Legend of the Dreamcatcher
Originating with the Native American Ojibwe and Lakota tribes, dreamcatchers have long been thought of as guardians of the subconscious realm. Used to prevent negative spirits from entering our dreams, dreamcatchers are believed to trap evil dreams in their web where they later perish in the morning light.
Offered safe passage through the hole at the centre of the web are positive dreams. Dreamcatchers have long been placed above the head of the bed to allow these pleasant dreams to glide gently down the feathers to the dreamer below.
Legend states the first ever dreamcatchers were used to protect newborns from nightmares. Also known as ‘sacred hoops’, parents would place these early sacred charms on the cradle, above the sleeping baby, to ensure no harm would come to them in slumber.
Traditionally, dreamcatchers were not made to last forever and were designed to break down as the child came of age and grew into adulthood. Dreamcatchers were handmade from organic materials; the webbing was woven from deer sinew, while the hoops were crafted from red willow and sage. Feathers were then attached using sinew or the stalk of the stinging nettle.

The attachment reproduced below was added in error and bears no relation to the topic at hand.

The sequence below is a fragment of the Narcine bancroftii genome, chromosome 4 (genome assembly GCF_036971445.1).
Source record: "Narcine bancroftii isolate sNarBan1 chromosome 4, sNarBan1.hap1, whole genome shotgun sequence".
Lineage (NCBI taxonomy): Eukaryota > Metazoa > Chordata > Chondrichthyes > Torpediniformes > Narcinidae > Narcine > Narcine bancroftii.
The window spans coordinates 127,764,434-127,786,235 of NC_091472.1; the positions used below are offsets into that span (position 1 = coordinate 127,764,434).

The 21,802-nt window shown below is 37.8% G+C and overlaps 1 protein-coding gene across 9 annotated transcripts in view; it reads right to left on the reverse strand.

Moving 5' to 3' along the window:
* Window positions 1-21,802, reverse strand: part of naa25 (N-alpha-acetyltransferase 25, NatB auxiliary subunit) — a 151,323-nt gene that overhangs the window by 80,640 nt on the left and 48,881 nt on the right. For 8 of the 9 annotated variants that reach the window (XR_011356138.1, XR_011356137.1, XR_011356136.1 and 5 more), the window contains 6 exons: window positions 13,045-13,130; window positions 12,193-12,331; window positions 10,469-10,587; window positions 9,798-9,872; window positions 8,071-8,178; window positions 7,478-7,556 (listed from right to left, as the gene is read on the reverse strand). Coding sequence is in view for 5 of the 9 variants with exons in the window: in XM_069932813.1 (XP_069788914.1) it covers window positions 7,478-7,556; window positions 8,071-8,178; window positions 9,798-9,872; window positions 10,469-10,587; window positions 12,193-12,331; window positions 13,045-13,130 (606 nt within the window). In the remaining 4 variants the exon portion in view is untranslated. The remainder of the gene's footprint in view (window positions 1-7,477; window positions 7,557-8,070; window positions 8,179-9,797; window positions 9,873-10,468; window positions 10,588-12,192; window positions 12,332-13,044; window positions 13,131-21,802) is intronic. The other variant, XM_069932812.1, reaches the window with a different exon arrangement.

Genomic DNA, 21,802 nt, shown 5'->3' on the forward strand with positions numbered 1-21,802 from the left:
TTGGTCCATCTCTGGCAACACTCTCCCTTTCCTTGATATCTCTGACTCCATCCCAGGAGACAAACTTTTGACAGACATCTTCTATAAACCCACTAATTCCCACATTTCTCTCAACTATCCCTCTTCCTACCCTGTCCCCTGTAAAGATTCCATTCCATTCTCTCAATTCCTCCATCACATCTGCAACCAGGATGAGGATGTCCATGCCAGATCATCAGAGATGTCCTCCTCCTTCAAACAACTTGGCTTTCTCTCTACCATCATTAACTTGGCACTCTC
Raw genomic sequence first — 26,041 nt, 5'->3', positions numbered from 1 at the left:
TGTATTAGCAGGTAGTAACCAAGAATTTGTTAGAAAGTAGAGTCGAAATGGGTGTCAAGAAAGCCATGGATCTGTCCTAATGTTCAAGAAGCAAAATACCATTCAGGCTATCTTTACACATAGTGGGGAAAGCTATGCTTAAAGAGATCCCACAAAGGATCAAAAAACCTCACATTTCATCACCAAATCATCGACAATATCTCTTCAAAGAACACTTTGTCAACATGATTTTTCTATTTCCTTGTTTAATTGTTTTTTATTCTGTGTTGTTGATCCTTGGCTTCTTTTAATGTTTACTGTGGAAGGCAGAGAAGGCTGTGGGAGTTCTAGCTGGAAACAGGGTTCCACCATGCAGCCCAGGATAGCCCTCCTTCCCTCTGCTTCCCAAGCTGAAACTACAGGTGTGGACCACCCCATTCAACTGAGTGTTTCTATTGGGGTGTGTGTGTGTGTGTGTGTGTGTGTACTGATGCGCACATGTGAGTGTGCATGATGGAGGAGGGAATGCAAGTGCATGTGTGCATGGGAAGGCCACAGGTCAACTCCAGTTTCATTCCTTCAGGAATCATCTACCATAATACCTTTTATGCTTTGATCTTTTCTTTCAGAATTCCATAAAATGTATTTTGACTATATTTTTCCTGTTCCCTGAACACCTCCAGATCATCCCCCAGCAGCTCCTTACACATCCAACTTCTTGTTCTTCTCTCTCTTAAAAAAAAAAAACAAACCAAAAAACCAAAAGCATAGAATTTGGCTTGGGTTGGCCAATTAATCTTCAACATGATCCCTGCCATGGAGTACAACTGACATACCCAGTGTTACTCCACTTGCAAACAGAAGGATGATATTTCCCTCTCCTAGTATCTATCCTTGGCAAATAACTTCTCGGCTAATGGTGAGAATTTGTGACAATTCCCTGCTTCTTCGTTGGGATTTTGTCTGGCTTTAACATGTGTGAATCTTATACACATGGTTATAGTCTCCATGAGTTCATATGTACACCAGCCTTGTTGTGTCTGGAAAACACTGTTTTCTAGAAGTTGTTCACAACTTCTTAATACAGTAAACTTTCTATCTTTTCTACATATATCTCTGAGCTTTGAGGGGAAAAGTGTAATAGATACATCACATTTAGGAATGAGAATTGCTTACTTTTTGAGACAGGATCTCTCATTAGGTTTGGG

Modern dreamcatchers are generally made from wood or metal wrapped in leather. The design is entirely up to its maker, whose creativity can be expressed through the size, shape and colour of the dreamcatcher, as well as the types of feathers used.
Belief in the power of dreams and the wider spiritual realm is central to Native American culture. The legend of the dreamcatcher is one that resonates with people across the world, many of whom are inspired each day to hang these handmade charms in their homes and keep the negative spirits away.
You can find our selection of handcrafted dreamcatchers here.
Images by Ribbons & Paper Photography for ISHKA.